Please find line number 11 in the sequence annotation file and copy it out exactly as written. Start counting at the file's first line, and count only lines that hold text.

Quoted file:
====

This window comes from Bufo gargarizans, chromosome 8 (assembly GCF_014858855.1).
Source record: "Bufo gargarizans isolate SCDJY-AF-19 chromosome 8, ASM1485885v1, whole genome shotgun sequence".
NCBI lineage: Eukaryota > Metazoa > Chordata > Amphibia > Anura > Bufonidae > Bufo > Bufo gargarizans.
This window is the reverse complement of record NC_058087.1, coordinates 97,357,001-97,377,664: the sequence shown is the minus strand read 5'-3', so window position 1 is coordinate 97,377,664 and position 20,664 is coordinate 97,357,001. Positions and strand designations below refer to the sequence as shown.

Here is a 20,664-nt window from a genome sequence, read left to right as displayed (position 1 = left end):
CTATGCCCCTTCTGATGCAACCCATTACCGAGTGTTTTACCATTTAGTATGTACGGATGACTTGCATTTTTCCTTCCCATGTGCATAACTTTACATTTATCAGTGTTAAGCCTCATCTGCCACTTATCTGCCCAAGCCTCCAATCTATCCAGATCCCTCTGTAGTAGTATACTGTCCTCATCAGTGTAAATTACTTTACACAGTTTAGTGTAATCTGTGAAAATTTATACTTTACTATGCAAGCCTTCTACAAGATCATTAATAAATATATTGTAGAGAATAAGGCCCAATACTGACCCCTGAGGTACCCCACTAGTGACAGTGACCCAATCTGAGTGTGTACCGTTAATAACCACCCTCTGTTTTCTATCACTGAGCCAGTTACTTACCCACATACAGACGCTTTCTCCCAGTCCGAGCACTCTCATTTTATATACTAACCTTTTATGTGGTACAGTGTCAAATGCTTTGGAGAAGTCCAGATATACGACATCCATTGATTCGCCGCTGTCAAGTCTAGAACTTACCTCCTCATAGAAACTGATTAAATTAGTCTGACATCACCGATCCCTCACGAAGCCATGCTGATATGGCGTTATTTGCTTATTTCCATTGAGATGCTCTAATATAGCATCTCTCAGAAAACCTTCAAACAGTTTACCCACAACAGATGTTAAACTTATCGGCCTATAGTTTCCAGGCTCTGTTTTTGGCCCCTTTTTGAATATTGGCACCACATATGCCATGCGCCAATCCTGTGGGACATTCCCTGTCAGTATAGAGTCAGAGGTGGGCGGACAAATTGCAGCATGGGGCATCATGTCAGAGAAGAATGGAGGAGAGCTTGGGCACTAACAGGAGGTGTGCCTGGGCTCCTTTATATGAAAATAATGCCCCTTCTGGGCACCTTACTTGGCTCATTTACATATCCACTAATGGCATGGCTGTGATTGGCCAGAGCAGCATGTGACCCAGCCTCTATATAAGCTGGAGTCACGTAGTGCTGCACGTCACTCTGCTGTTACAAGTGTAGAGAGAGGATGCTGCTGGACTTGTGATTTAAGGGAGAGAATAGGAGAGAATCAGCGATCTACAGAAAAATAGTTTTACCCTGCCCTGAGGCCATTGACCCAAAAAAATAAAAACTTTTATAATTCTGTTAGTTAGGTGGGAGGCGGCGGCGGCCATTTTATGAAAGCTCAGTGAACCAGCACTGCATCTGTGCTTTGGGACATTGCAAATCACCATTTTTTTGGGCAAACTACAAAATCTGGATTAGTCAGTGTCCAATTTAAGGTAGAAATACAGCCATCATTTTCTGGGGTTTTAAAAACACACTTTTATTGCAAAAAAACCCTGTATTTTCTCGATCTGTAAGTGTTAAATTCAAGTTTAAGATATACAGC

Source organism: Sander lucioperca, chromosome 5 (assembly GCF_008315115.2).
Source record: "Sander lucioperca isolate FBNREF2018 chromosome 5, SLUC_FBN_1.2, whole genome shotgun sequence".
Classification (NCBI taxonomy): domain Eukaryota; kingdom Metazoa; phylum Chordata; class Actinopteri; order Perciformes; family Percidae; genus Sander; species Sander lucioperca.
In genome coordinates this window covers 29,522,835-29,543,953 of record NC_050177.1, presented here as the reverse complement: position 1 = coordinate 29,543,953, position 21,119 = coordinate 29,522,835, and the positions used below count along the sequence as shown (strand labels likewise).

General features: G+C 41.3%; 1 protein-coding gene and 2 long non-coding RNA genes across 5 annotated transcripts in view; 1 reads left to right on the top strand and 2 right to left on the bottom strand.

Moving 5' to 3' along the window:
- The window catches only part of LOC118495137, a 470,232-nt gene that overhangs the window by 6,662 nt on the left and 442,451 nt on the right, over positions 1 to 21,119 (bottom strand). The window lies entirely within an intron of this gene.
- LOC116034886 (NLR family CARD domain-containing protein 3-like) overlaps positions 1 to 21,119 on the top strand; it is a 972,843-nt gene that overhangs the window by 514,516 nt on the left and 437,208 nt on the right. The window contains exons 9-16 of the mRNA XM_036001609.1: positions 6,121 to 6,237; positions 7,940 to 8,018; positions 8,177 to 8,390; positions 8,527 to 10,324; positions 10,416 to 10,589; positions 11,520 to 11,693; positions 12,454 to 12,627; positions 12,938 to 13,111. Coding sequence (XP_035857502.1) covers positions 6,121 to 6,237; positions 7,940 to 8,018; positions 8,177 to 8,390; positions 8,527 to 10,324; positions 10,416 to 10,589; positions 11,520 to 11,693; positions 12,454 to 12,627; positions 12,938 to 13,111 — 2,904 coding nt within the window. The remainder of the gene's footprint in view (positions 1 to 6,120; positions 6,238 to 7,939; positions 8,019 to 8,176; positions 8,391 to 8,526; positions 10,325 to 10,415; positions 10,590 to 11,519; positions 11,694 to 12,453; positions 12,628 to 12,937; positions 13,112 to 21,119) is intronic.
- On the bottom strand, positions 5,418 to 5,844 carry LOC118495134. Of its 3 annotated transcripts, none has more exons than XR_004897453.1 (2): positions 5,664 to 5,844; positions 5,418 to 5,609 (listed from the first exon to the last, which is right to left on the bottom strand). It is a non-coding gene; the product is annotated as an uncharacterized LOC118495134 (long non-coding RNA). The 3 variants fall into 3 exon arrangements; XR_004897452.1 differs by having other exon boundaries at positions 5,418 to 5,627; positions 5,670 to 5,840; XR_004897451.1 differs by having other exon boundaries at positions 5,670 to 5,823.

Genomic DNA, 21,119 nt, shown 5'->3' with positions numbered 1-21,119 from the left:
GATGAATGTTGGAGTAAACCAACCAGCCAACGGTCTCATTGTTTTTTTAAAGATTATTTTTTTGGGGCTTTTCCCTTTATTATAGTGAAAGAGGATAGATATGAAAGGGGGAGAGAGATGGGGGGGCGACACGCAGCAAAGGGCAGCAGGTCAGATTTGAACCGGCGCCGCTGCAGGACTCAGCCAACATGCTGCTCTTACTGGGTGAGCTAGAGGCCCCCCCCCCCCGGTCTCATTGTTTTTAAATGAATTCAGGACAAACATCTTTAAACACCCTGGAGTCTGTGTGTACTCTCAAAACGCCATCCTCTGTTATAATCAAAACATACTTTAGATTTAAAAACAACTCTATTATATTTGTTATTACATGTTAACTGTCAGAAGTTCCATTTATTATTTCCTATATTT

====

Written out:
General features: G+C 41.3%; 1 protein-coding gene and 2 long non-coding RNA genes across 5 annotated transcripts in view; 1 reads left to right on the top strand and 2 right to left on the bottom strand.